Nera, Stephanie. “Top 3 Side Effects of Collagen Supplementation.” GoodGlow, 7 Feb. 2022, goodglow.co/collagen-allergy-symptoms.

Pullar, Juliet M., et al. “The Roles of Vitamin C in Skin Health.” PubMed Central (PMC), 12 Aug. 2017, www.ncbi.nlm.nih.gov/pmc/articles/PMC5579659.

Rodan, Katie, et al. “Skincare Bootcamp: The Evolving Role of Skincare.” PubMed Central (PMC), 14 Dec. 2016, www.ncbi.nlm.nih.gov/pmc/articles/PMC5172479.

Rodan, Katie, et al. “Skincare Bootcamp: The Evolving Role of Skincare.” PubMed Central (PMC), 14 Dec. 2016, www.ncbi.nlm.nih.gov/pmc/articles/PMC5172479.

Soleymani, Teo, et al. “A Practical Approach to Chemical Peels: A Review of Fundamentals and Step-by-step Algorithmic Protocol for Treatment.” PubMed Central (PMC), 1 Aug. 2018, www.ncbi.nlm.nih.gov/pmc/articles/PMC6122508.

Sydel, Simone. “The 7 Best Face Washes for Hyperpigmentation in 2022.” GoodGlow, 7 June 2022, goodglow.co/best-face-washes-for-hyperpigmentation.

Sydel, Simone. “The Key Differences: Acne Marks Vs. Acne Scars.” GoodGlow, 19 Nov. 2022, goodglow.co/acne-marks-vs-acne-scars.

Tang, Sheau-Chung, and Jen-Hung Yang. “Dual Effects of Alpha-Hydroxy Acids on the Skin.” PubMed Central (PMC), 10 Apr. 2018, www.ncbi.nlm.nih.gov/pmc/articles/PMC6017965.

Wood, Sam. “7 Best Chemical Peels for Acne Scars.” GoodGlow, 20 Oct. 2022, goodglow.co/best-chemical-peels-acne-scars.

Wood, Sam. “Bakuchiol Vs Retinol: What’s Better for Acne?” GoodGlow,
13 Oct. 2022, goodglow.co/bakuchiol-vs-retinol-whats-better-acne.

Wood, Sam. “Does Retinol Help Acne? (It Depends)” GoodGlow, 24 Jan. 2022, goodglow.co/does-retinol-help-acne.

Need more help? Ask our team!

I’ve helped over 2,500 people clear their acne naturally. If you cannot easily find an answer to your question on the website, please reach out to me by email ([email protected]) or send me a message on Instagram or Twitter. I will reply within 24 hours.

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sam wood is GoodGlow's Chief Editor
Analyzed by Sam Wood

Hi I’m Sam Wood. I’m the chief editor, lead acne expert, and health coach behind GoodGlow. I’m also an author of one of the top selling acne books on Amazon, a husband, father of two, and a pretty good cook!

I’m so glad you found GoodGlow and hope the information I have spent the last 10 years cultivating will help you clear your skin and improve your overall health.

I began experiencing acne breakotus as a sophomore in high school, but unlike most of my friends, my acne actually got worse as I got into my 20s. I exercised regularly, ate healthy (or so I thought) and spent hundreds of dollars a month on high end skincare products and supplements to help clear my skin. Despite these measures my acne breakouts and scarring only got worse as the years wore on.

This greatly wore on my self confidence and mental health. Simple things like taking pictures or going out with a large group made me feel self conscious. So I avoided these situations whenever I could help it.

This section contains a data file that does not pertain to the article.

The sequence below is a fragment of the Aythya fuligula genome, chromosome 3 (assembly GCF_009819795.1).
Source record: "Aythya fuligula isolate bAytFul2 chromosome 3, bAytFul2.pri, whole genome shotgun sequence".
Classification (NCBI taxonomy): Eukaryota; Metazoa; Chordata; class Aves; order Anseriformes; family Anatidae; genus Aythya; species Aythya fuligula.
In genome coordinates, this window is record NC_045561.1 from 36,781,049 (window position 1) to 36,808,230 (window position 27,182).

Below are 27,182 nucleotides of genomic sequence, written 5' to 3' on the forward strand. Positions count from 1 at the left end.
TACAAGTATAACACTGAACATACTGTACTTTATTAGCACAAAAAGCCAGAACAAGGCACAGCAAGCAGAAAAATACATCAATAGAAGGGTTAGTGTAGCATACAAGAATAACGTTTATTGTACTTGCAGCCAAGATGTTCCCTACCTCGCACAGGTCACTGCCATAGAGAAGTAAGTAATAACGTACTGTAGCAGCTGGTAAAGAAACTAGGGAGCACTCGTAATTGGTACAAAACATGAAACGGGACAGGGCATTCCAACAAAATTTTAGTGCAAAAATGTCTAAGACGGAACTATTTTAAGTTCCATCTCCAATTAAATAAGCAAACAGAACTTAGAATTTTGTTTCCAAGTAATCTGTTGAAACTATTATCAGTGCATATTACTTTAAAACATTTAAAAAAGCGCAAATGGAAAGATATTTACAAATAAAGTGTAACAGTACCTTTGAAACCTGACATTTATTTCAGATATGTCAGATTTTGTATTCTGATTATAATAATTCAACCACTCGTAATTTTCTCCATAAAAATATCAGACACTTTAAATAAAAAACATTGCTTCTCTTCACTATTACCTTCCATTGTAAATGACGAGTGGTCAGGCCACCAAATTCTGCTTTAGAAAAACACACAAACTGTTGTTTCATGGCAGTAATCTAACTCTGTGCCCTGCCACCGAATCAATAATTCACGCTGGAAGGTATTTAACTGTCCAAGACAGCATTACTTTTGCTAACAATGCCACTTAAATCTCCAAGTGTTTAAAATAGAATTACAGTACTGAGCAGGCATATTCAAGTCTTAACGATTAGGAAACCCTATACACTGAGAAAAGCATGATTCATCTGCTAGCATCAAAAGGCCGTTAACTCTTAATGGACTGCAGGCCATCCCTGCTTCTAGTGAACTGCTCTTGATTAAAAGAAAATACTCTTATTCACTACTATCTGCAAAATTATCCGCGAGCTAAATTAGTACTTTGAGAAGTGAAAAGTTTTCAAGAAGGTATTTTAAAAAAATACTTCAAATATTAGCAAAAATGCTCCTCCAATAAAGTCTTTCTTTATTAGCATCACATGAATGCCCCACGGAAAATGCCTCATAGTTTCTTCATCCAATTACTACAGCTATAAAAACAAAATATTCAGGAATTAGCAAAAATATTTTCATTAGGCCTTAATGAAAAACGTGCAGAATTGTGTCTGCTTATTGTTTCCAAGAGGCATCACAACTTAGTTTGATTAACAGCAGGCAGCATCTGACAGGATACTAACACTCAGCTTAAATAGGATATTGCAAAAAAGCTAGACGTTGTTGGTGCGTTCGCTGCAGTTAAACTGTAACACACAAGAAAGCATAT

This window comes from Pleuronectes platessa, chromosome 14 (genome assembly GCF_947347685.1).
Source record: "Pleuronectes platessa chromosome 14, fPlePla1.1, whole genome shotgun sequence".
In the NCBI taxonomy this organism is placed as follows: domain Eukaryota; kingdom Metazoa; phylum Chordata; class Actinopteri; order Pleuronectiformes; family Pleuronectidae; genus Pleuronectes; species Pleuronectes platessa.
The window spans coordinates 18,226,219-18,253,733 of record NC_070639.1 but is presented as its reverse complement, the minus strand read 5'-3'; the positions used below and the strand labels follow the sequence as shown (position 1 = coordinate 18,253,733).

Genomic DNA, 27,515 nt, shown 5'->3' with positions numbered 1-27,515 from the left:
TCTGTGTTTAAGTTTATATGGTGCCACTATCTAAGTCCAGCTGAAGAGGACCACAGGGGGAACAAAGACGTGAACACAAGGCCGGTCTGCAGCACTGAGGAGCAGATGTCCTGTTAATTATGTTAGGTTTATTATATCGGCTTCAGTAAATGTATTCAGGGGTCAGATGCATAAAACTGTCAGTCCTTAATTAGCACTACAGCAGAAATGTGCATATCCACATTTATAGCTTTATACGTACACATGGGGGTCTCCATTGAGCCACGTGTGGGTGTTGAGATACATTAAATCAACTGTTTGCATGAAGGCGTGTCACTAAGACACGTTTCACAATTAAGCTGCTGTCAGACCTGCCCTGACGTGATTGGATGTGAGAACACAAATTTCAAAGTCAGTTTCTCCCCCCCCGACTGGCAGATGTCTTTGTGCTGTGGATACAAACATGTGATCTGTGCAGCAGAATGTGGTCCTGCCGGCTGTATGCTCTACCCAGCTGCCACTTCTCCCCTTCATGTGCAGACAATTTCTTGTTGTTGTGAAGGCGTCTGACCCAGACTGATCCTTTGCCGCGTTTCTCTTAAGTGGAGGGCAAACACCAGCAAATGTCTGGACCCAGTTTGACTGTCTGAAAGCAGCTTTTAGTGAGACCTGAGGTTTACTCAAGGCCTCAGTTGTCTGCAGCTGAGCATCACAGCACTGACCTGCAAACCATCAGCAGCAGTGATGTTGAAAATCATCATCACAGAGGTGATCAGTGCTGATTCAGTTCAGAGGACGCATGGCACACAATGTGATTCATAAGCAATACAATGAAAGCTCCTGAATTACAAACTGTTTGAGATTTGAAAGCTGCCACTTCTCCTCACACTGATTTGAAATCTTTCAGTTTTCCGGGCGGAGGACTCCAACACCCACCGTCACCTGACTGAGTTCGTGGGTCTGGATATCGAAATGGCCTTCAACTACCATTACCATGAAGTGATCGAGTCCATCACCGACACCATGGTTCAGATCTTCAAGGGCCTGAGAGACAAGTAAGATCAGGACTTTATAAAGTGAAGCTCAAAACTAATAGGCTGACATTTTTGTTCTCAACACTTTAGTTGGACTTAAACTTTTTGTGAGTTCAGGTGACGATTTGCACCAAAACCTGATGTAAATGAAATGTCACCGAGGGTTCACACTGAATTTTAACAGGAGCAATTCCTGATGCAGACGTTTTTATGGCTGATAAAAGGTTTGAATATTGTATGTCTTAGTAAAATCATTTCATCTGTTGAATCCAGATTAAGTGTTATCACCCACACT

As a last ditch effort I decided to try an extremely restrictive diet recommended by a close friend with an autoimmune disease. After following this diet for about two months my skin started to clear for the first time in over 8 years. The good news is that this restrictive diet is not actually necessary for 99% of people to permanently clear their skin, and over the course of a few months I was able to add back about 90% of my “normal diet”.

After clearing my skin I spent the next 4 years self experimenting on myself with different diets, supplements, skincare products to try and find a pattern for what was triggering my acne breakouts. I even tried different meditation, ice baths, and accupuncture to try and isolate the root cause of the breakouts.

In the end I realized that an extremely restrictive diet was not necessary for clear skin. The most important thing to do is to avoid inflammatory foods in your diet. Some common examples of this are fried foods, alcohol, sugar, and dairy.

Most impoirtantly I stopped reading trendy websites for skincare advice and began reading medical journals authored by dermatologists and nutritionists. Although the information in the articles was great the information was not easily understandable to most readers (including me). I spent hours dissecting individual posts and looking up terms I did not understand. Over the next 6 months I gradually began to understand these journals and started self experiemting some of the research on myself.

After experiencing quite a bit of success personally, I started sharing my research on forums and with close friends struggling with acne. When I shared the research it was in easy to understand, plain English. Everyone I talked to loved what I had to say and kept asking more and more questions. So I decided to start a blog so I could just send someone a link when they asked a question instead of rewriting something I had sent 100 times before 😅

While the same directional principles apply to everyone, acne is very personal and should be treated on an individual basis. That’s ultimately why I created GoodGlow. To help everyone reverse engineer the root cause of their acne and clear their skin permanently.

To date I’ve helped over 2,500 people clear their skin using a natural, holistic approach. If you are unable to find an answer to your question in any of the articles my team has written please reach out and I will do my best to guide you to the proper information and resources so you can make a thoughtful, informed decision.

Read more of Sam's articles.